Tanker rates are volatile and seasonal, but should you play them?
Characteristics of shipping rates
There are a few additional key qualities investors should take note of about tanker rates and how they affect stocks. These comprise the volatile, seasonal, and cyclical nature of tanker rates.
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The shipping industry’s supply curve is inelastic, because it’s quite expensive to store ships when there is excess supply. It’s also difficult to expand supply due to lengthy construction lead times. Demand is fairly inelastic too, since shipping oil only costs about $1 to $3 a barrel—fairly little compared to the $100 per barrel we see today.
While fluctuation in shipping rates may affect refiners’ choice of using supplies from closer countries, thereby reducing transportation fees and demand for tankers, the tanker business and global trade is much more dependent on supply and demand for oil rather than on price—factors we mentioned earlier in this series.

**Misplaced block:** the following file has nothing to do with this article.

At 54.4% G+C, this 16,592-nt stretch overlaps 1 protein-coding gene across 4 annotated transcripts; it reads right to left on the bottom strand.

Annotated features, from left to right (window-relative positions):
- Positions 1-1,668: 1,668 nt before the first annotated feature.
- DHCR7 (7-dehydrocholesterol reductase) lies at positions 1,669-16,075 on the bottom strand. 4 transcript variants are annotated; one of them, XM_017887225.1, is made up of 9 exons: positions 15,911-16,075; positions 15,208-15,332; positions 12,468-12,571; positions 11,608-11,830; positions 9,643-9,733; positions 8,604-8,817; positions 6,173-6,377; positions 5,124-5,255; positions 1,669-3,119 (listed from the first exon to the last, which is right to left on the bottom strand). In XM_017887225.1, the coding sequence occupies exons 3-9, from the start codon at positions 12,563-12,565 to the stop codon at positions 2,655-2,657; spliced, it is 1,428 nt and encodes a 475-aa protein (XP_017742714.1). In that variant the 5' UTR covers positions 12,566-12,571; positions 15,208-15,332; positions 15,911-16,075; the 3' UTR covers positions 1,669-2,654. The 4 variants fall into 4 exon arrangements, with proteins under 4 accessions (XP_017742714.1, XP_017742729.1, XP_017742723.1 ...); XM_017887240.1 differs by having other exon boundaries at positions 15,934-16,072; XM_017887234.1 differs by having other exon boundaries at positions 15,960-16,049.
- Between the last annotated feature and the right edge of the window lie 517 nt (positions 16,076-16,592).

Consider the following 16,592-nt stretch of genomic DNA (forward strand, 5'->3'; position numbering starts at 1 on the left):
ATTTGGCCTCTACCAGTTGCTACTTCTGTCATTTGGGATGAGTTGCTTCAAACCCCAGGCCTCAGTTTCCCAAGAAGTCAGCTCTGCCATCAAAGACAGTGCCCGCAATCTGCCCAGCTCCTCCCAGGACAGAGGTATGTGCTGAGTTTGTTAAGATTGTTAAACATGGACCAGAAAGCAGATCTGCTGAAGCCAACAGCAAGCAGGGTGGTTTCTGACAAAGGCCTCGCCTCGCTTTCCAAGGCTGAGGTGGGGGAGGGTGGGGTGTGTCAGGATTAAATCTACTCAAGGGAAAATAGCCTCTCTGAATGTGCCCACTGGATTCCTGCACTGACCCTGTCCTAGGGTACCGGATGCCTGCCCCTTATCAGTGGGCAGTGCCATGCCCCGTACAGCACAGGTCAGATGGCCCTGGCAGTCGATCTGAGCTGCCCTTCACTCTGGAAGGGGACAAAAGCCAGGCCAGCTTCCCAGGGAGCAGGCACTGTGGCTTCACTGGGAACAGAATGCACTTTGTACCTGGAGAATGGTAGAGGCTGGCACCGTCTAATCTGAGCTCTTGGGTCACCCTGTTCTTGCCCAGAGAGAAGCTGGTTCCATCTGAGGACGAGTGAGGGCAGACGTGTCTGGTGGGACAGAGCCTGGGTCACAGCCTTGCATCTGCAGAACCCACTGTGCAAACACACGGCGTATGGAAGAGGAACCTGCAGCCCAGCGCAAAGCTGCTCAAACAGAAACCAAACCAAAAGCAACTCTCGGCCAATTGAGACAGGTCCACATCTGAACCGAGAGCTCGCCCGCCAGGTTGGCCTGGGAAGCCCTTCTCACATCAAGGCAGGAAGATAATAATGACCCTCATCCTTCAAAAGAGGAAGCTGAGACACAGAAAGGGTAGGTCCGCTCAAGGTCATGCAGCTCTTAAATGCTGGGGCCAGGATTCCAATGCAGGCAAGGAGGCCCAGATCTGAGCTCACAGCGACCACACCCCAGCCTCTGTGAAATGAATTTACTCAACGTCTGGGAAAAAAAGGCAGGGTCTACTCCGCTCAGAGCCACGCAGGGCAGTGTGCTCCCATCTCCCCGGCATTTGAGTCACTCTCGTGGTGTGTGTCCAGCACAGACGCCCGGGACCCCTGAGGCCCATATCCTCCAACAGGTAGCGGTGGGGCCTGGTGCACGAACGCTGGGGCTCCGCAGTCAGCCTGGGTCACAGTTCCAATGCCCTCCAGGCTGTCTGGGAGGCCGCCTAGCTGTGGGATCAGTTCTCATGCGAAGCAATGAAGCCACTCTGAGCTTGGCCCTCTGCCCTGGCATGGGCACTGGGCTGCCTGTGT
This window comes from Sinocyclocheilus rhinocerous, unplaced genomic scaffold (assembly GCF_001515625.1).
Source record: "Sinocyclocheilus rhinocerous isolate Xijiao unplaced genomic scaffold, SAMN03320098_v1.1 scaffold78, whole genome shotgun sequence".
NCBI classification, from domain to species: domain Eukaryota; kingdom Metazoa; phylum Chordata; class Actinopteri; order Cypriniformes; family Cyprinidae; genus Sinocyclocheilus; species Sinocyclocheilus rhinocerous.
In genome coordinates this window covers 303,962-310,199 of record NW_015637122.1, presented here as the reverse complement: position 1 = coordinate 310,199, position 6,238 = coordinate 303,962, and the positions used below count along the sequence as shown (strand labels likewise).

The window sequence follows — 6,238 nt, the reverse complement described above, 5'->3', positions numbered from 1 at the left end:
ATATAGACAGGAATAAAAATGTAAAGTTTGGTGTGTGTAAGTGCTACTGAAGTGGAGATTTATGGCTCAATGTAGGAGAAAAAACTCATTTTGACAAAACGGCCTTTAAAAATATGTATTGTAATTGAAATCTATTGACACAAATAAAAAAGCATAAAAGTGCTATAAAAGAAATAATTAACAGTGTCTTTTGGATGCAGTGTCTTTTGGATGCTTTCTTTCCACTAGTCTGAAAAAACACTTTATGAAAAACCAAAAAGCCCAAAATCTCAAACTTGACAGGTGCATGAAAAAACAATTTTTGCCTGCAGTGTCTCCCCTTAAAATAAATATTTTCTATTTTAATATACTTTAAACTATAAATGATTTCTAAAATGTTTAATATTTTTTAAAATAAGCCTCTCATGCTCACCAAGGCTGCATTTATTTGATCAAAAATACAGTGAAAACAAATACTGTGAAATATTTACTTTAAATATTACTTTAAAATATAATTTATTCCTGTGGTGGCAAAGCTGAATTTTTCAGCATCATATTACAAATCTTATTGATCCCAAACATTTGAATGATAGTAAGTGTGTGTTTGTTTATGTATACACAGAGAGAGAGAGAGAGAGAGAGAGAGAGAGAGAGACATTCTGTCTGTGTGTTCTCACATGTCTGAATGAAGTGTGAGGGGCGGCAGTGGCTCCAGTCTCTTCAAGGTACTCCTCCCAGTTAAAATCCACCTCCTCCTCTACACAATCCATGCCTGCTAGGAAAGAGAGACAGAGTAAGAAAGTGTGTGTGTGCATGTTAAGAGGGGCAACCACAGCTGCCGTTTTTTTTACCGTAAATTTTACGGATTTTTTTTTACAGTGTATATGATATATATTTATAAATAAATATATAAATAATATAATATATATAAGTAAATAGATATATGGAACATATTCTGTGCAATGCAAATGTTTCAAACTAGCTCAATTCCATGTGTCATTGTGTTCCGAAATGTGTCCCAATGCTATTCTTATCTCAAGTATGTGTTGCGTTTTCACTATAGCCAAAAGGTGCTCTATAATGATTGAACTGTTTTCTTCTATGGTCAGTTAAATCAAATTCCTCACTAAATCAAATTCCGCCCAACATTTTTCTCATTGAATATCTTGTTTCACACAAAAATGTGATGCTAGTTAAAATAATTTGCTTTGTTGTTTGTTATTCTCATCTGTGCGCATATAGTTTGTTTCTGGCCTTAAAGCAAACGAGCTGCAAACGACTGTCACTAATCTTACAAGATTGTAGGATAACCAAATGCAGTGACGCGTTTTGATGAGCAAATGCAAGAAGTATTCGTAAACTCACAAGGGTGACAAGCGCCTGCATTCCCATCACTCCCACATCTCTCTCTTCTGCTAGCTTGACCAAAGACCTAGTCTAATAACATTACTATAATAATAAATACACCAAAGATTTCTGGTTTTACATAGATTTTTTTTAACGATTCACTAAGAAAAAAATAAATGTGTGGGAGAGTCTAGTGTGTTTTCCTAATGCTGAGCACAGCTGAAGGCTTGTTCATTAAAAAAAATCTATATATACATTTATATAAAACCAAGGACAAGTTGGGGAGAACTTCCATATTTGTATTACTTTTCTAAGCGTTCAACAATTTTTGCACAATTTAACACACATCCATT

The combination of inelastic demand and supply makes shipping rates volatile. Even a small change in demand and supply could send rates skyrocketing or plummeting.
Oil demand and tanker seasonality
Oil demand is also seasonal. Shipments tend to increase towards the last few months of the year, as northern countries import more oil for heating purposes. So investors can expect benchmark rates or indexes like the Baltic Dirty Tanker Index to rise during the third or fourth quarters of every year.
Playing the seasonality
Unfortunately, investors can’t simply enter shipping companies during the third or fourth quarter to generate quick returns, because everyone knows this. What this means is shipping companies’ performance isn’t highly correlated with shipping rates. What investors should do is compare or estimate year-over-year growth in shipping rates. However, this may not always be perfect, because seasonal increases and decreases can come earlier or later than a normal year, just like the first day of snow.
When shipping rates are rising rapidly and the market has been caught off-guard, the relationship between shipping rates and companies’ share prices will be stronger over the short to medium term. But there are multiple factors like valuation, technicalities, market sentiment, rates expectations, and macro factors that drive share prices too.